Shares of Tencent Music (NYSE: TME) recently slipped after it released its first quarterly report as a public company. For the fourth quarter, its revenue rose 50.5% year over year to 5.4 billion RMB ($785 million), beating estimates by $4 million.
On the bottom line, it reported a net loss of 876 million RMB ($127 million), compared to a profit of 536 million RMB a year earlier. The loss was attributed to a one-time 1.52 billion RMB ($221 million) accounting charge from the issuance of shares to two music partners — Warner Music Group and Sony Music Entertainment.
A young woman listens to music on her smartphone.
Tencent Music’s adjusted net profit (which excludes that stock-based charge, stock-based compensation, and other one-time charges) rose 37% year over year to 916 million RMB ($133 million), or $0.08 per ADS, which matched Wall Street’s expectations. Tencent Music’s headline numbers look solid, so why did some investors sell the stock?
The key numbers
Tencent Music is the largest music streaming platform in China. It splits its business into two main divisions: online music, which includes the streaming platforms QQ Music, Kugou, and Kuwo; and social entertainment, which includes its WeSing live-streaming karaoke platform.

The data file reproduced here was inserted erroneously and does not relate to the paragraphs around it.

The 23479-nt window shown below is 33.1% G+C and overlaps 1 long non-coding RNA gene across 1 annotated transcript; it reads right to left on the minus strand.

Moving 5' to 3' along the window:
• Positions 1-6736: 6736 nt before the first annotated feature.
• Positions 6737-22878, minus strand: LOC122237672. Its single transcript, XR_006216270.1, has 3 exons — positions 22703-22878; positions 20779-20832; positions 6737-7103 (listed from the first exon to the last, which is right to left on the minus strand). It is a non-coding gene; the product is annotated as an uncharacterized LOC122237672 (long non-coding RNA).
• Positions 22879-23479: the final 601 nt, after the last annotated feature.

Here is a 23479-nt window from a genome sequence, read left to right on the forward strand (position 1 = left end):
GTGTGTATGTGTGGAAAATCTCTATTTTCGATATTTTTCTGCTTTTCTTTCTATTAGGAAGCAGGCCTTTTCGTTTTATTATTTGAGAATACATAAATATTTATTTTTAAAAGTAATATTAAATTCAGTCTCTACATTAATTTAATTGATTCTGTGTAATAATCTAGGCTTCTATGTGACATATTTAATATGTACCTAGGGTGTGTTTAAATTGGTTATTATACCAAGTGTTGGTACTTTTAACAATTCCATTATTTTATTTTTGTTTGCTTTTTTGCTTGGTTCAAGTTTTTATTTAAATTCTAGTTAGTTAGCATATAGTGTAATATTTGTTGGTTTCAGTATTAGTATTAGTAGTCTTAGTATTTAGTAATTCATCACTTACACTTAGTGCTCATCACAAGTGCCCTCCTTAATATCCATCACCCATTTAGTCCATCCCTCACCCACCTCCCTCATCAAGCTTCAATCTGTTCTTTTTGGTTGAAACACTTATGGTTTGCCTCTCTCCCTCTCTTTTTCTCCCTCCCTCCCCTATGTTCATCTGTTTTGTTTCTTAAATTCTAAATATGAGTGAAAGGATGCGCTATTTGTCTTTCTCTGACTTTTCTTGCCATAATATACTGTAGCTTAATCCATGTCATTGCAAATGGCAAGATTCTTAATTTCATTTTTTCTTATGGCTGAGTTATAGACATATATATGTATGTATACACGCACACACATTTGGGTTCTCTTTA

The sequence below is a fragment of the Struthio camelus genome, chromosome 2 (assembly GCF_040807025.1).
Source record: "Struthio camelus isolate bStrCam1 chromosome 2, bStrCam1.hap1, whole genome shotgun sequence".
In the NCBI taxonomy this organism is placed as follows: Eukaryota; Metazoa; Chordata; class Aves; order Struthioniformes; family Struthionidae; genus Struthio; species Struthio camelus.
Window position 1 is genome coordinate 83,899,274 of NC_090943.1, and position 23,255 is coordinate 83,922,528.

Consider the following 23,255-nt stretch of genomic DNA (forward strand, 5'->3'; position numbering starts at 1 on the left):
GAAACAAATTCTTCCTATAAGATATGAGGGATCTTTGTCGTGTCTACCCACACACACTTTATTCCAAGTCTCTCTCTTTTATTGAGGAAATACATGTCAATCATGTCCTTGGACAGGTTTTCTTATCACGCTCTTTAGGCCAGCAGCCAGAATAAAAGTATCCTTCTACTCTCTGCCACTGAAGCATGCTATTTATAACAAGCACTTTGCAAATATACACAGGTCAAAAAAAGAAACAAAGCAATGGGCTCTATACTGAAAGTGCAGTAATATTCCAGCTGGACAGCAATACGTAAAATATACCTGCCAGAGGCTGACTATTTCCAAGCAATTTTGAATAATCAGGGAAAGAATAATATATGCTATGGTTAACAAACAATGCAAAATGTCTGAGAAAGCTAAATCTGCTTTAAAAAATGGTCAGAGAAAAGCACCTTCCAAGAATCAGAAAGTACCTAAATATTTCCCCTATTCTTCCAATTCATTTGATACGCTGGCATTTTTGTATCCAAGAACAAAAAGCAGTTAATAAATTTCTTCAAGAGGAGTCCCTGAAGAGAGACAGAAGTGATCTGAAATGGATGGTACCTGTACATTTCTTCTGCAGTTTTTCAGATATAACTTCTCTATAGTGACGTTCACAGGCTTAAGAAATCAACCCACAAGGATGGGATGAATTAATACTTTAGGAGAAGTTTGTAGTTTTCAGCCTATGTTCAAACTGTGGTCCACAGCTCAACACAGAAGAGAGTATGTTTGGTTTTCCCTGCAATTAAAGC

During the fourth quarter, mobile monthly active users (MAUs) for its online music platform rose 6.8% annually to 644 million, while MAUs on its social entertainment platform rose 9.1% to 228 million. However, the social entertainment platform generated much higher revenue than Tencent Music’s online music platform.
|Segment||Q4 revenue (RMB)||Growth (YOY)|
|Online Music||1.52 billion||45%|
|Social Entertainment||3.88 billion||52.8%|
Data source: Tencent Q4 earnings report. Chart by author. YOY = year over year.
Tencent Music monetizes its online music users with premium subscriptions and sales of digital albums. It monetizes its social entertainment user base by selling virtual gifts and concert tickets for WeSing’s live-streaming karaoke users.
Over the past year, Tencent Music’s paid online music users rose 39.2% to 27 million, while its paid social entertainment users climbed 22.9% to 10.2 million. Its online music ARPPU (average revenue per paid user) fell 1.1% to 8.6 RMB ($1.28) per month, but social entertainment ARPPU climbed 24.3% to 126.7 RMB ($18.90) per month on the strength of its live video features.